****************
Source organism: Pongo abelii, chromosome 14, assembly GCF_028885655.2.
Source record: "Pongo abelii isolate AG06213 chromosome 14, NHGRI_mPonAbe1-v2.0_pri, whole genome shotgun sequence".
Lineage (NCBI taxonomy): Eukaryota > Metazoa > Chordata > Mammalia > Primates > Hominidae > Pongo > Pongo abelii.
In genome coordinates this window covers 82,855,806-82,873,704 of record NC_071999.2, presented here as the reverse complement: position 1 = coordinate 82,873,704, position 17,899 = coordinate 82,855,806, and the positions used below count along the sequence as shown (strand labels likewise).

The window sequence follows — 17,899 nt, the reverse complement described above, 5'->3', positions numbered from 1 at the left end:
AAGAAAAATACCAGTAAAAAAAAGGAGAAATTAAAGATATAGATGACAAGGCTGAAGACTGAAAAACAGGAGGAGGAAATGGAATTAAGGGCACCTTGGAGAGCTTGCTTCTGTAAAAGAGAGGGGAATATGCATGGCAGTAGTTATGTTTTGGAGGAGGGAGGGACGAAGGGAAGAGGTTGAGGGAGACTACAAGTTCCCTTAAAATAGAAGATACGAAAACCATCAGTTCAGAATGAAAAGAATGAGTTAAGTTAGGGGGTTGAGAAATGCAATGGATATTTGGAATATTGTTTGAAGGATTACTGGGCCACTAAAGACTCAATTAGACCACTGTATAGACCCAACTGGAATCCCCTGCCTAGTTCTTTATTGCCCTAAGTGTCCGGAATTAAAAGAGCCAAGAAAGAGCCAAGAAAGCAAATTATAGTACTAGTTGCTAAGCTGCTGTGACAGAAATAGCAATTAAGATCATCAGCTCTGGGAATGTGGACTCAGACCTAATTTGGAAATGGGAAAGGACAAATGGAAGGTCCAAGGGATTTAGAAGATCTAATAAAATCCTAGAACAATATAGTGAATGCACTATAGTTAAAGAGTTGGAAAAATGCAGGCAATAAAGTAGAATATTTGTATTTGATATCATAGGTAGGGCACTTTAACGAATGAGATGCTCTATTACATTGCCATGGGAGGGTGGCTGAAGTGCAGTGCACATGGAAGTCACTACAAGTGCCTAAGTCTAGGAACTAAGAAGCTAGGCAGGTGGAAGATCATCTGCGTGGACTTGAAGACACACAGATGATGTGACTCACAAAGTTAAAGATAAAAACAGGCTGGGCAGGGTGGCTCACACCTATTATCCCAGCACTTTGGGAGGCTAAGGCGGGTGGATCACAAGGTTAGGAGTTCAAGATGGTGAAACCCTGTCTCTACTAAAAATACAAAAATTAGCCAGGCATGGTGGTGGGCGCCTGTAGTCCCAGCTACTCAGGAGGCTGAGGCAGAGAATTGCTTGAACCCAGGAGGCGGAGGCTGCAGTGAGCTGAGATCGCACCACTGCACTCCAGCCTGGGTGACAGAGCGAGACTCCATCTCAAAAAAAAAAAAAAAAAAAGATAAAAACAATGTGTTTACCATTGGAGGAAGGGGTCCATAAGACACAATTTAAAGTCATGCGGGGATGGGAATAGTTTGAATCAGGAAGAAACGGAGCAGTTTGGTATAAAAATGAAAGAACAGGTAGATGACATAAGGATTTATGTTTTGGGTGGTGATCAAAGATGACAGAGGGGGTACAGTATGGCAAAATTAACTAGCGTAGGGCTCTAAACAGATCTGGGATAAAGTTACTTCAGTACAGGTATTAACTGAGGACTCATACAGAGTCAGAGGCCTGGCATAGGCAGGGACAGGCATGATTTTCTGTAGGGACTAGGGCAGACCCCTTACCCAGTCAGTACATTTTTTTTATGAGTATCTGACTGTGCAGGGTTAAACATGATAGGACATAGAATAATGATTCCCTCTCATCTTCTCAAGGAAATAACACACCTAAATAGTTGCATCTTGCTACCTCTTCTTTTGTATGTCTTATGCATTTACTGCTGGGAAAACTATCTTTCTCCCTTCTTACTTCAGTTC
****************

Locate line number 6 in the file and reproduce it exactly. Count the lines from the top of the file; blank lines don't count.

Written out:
AAGAAAAATACCAGTAAAAAAAAGGAGAAATTAAAGATATAGATGACAAGGCTGAAGACTGAAAAACAGGAGGAGGAAATGGAATTAAGGGCACCTTGGAGAGCTTGCTTCTGTAAAAGAGAGGGGAATATGCATGGCAGTAGTTATGTTTTGGAGGAGGGAGGGACGAAGGGAAGAGGTTGAGGGAGACTACAAGTTCCCTTAAAATAGAAGATACGAAAACCATCAGTTCAGAATGAAAAGAATGAGTTAAGTTAGGGGGTTGAGAAATGCAATGGATATTTGGAATATTGTTTGAAGGATTACTGGGCCACTAAAGACTCAATTAGACCACTGTATAGACCCAACTGGAATCCCCTGCCTAGTTCTTTATTGCCCTAAGTGTCCGGAATTAAAAGAGCCAAGAAAGAGCCAAGAAAGCAAATTATAGTACTAGTTGCTAAGCTGCTGTGACAGAAATAGCAATTAAGATCATCAGCTCTGGGAATGTGGACTCAGACCTAATTTGGAAATGGGAAAGGACAAATGGAAGGTCCAAGGGATTTAGAAGATCTAATAAAATCCTAGAACAATATAGTGAATGCACTATAGTTAAAGAGTTGGAAAAATGCAGGCAATAAAGTAGAATATTTGTATTTGATATCATAGGTAGGGCACTTTAACGAATGAGATGCTCTATTACATTGCCATGGGAGGGTGGCTGAAGTGCAGTGCACATGGAAGTCACTACAAGTGCCTAAGTCTAGGAACTAAGAAGCTAGGCAGGTGGAAGATCATCTGCGTGGACTTGAAGACACACAGATGATGTGACTCACAAAGTTAAAGATAAAAACAGGCTGGGCAGGGTGGCTCACACCTATTATCCCAGCACTTTGGGAGGCTAAGGCGGGTGGATCACAAGGTTAGGAGTTCAAGATGGTGAAACCCTGTCTCTACTAAAAATACAAAAATTAGCCAGGCATGGTGGTGGGCGCCTGTAGTCCCAGCTACTCAGGAGGCTGAGGCAGAGAATTGCTTGAACCCAGGAGGCGGAGGCTGCAGTGAGCTGAGATCGCACCACTGCACTCCAGCCTGGGTGACAGAGCGAGACTCCATCTCAAAAAAAAAAAAAAAAAAAGATAAAAACAATGTGTTTACCATTGGAGGAAGGGGTCCATAAGACACAATTTAAAGTCATGCGGGGATGGGAATAGTTTGAATCAGGAAGAAACGGAGCAGTTTGGTATAAAAATGAAAGAACAGGTAGATGACATAAGGATTTATGTTTTGGGTGGTGATCAAAGATGACAGAGGGGGTACAGTATGGCAAAATTAACTAGCGTAGGGCTCTAAACAGATCTGGGATAAAGTTACTTCAGTACAGGTATTAACTGAGGACTCATACAGAGTCAGAGGCCTGGCATAGGCAGGGACAGGCATGATTTTCTGTAGGGACTAGGGCAGACCCCTTACCCAGTCAGTACATTTTTTTTATGAGTATCTGACTGTGCAGGGTTAAACATGATAGGACATAGAATAATGATTCCCTCTCATCTTCTCAAGGAAATAACACACCTAAATAGTTGCATCTTGCTACCTCTTCTTTTGTATGTCTTATGCATTTACTGCTGGGAAAACTATCTTTCTCCCTTCTTACTTCAGTTC